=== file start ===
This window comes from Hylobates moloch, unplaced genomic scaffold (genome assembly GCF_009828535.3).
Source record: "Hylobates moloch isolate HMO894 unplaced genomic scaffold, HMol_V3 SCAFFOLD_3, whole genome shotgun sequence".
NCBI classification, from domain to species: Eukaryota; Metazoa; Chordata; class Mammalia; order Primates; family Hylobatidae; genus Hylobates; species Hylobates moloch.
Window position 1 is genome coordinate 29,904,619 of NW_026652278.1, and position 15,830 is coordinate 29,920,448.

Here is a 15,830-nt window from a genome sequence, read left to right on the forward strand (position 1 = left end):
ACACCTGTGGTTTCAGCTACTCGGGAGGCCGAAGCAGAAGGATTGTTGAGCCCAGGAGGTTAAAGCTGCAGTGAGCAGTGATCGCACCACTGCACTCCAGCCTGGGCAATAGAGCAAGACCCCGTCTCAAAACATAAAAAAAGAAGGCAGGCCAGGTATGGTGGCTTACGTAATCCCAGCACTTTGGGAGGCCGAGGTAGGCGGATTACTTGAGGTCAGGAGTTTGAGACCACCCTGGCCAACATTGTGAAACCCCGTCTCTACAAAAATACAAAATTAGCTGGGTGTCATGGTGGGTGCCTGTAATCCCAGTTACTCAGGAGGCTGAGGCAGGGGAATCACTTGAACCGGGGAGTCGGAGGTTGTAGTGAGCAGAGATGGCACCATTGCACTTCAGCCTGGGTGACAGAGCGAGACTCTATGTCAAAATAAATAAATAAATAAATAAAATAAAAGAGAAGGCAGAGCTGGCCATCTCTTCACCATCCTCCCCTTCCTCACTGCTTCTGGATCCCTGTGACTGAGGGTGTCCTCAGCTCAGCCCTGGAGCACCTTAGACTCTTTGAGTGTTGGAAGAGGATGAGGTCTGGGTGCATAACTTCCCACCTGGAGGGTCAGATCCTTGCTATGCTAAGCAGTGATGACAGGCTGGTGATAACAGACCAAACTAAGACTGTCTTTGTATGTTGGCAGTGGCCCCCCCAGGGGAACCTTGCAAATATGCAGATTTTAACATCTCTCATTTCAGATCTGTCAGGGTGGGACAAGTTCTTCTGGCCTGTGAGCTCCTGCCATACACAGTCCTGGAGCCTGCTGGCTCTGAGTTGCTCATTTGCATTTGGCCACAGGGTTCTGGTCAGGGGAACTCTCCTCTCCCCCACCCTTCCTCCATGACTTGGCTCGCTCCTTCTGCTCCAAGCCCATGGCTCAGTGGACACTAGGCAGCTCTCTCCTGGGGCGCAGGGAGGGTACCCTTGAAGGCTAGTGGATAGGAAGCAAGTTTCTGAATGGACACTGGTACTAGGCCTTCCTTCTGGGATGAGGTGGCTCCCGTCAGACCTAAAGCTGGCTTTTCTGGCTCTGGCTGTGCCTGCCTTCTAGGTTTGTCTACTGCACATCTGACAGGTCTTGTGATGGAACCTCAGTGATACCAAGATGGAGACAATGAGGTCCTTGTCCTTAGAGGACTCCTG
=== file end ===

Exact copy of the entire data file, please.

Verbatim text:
This window comes from Hylobates moloch, unplaced genomic scaffold (genome assembly GCF_009828535.3).
Source record: "Hylobates moloch isolate HMO894 unplaced genomic scaffold, HMol_V3 SCAFFOLD_3, whole genome shotgun sequence".
NCBI classification, from domain to species: Eukaryota; Metazoa; Chordata; class Mammalia; order Primates; family Hylobatidae; genus Hylobates; species Hylobates moloch.
Window position 1 is genome coordinate 29,904,619 of NW_026652278.1, and position 15,830 is coordinate 29,920,448.

Here is a 15,830-nt window from a genome sequence, read left to right on the forward strand (position 1 = left end):
ACACCTGTGGTTTCAGCTACTCGGGAGGCCGAAGCAGAAGGATTGTTGAGCCCAGGAGGTTAAAGCTGCAGTGAGCAGTGATCGCACCACTGCACTCCAGCCTGGGCAATAGAGCAAGACCCCGTCTCAAAACATAAAAAAAGAAGGCAGGCCAGGTATGGTGGCTTACGTAATCCCAGCACTTTGGGAGGCCGAGGTAGGCGGATTACTTGAGGTCAGGAGTTTGAGACCACCCTGGCCAACATTGTGAAACCCCGTCTCTACAAAAATACAAAATTAGCTGGGTGTCATGGTGGGTGCCTGTAATCCCAGTTACTCAGGAGGCTGAGGCAGGGGAATCACTTGAACCGGGGAGTCGGAGGTTGTAGTGAGCAGAGATGGCACCATTGCACTTCAGCCTGGGTGACAGAGCGAGACTCTATGTCAAAATAAATAAATAAATAAATAAAATAAAAGAGAAGGCAGAGCTGGCCATCTCTTCACCATCCTCCCCTTCCTCACTGCTTCTGGATCCCTGTGACTGAGGGTGTCCTCAGCTCAGCCCTGGAGCACCTTAGACTCTTTGAGTGTTGGAAGAGGATGAGGTCTGGGTGCATAACTTCCCACCTGGAGGGTCAGATCCTTGCTATGCTAAGCAGTGATGACAGGCTGGTGATAACAGACCAAACTAAGACTGTCTTTGTATGTTGGCAGTGGCCCCCCCAGGGGAACCTTGCAAATATGCAGATTTTAACATCTCTCATTTCAGATCTGTCAGGGTGGGACAAGTTCTTCTGGCCTGTGAGCTCCTGCCATACACAGTCCTGGAGCCTGCTGGCTCTGAGTTGCTCATTTGCATTTGGCCACAGGGTTCTGGTCAGGGGAACTCTCCTCTCCCCCACCCTTCCTCCATGACTTGGCTCGCTCCTTCTGCTCCAAGCCCATGGCTCAGTGGACACTAGGCAGCTCTCTCCTGGGGCGCAGGGAGGGTACCCTTGAAGGCTAGTGGATAGGAAGCAAGTTTCTGAATGGACACTGGTACTAGGCCTTCCTTCTGGGATGAGGTGGCTCCCGTCAGACCTAAAGCTGGCTTTTCTGGCTCTGGCTGTGCCTGCCTTCTAGGTTTGTCTACTGCACATCTGACAGGTCTTGTGATGGAACCTCAGTGATACCAAGATGGAGACAATGAGGTCCTTGTCCTTAGAGGACTCCTG